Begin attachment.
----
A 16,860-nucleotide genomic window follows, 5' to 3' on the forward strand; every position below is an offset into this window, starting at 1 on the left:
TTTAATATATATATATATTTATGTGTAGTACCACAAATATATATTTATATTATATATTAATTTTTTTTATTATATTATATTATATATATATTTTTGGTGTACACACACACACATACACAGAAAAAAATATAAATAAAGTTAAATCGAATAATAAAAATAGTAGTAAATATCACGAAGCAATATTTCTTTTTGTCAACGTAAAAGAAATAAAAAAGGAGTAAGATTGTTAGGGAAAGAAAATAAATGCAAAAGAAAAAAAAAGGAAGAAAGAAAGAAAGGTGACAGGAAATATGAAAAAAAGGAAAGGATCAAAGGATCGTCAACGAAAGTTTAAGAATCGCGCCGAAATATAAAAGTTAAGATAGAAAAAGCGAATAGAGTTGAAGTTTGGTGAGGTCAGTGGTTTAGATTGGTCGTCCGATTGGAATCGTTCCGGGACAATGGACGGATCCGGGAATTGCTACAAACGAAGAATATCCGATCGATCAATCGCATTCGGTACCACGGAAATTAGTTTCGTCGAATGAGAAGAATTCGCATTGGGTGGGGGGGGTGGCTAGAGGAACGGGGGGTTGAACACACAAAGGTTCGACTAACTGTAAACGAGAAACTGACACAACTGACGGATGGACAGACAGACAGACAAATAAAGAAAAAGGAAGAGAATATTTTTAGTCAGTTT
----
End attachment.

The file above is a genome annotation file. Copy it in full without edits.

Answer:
A 16,860-nucleotide genomic window follows, 5' to 3' on the forward strand; every position below is an offset into this window, starting at 1 on the left:
TTTAATATATATATATATTTATGTGTAGTACCACAAATATATATTTATATTATATATTAATTTTTTTTATTATATTATATTATATATATATTTTTGGTGTACACACACACACATACACAGAAAAAAATATAAATAAAGTTAAATCGAATAATAAAAATAGTAGTAAATATCACGAAGCAATATTTCTTTTTGTCAACGTAAAAGAAATAAAAAAGGAGTAAGATTGTTAGGGAAAGAAAATAAATGCAAAAGAAAAAAAAAGGAAGAAAGAAAGAAAGGTGACAGGAAATATGAAAAAAAGGAAAGGATCAAAGGATCGTCAACGAAAGTTTAAGAATCGCGCCGAAATATAAAAGTTAAGATAGAAAAAGCGAATAGAGTTGAAGTTTGGTGAGGTCAGTGGTTTAGATTGGTCGTCCGATTGGAATCGTTCCGGGACAATGGACGGATCCGGGAATTGCTACAAACGAAGAATATCCGATCGATCAATCGCATTCGGTACCACGGAAATTAGTTTCGTCGAATGAGAAGAATTCGCATTGGGTGGGGGGGGTGGCTAGAGGAACGGGGGGTTGAACACACAAAGGTTCGACTAACTGTAAACGAGAAACTGACACAACTGACGGATGGACAGACAGACAGACAAATAAAGAAAAAGGAAGAGAATATTTTTAGTCAGTTT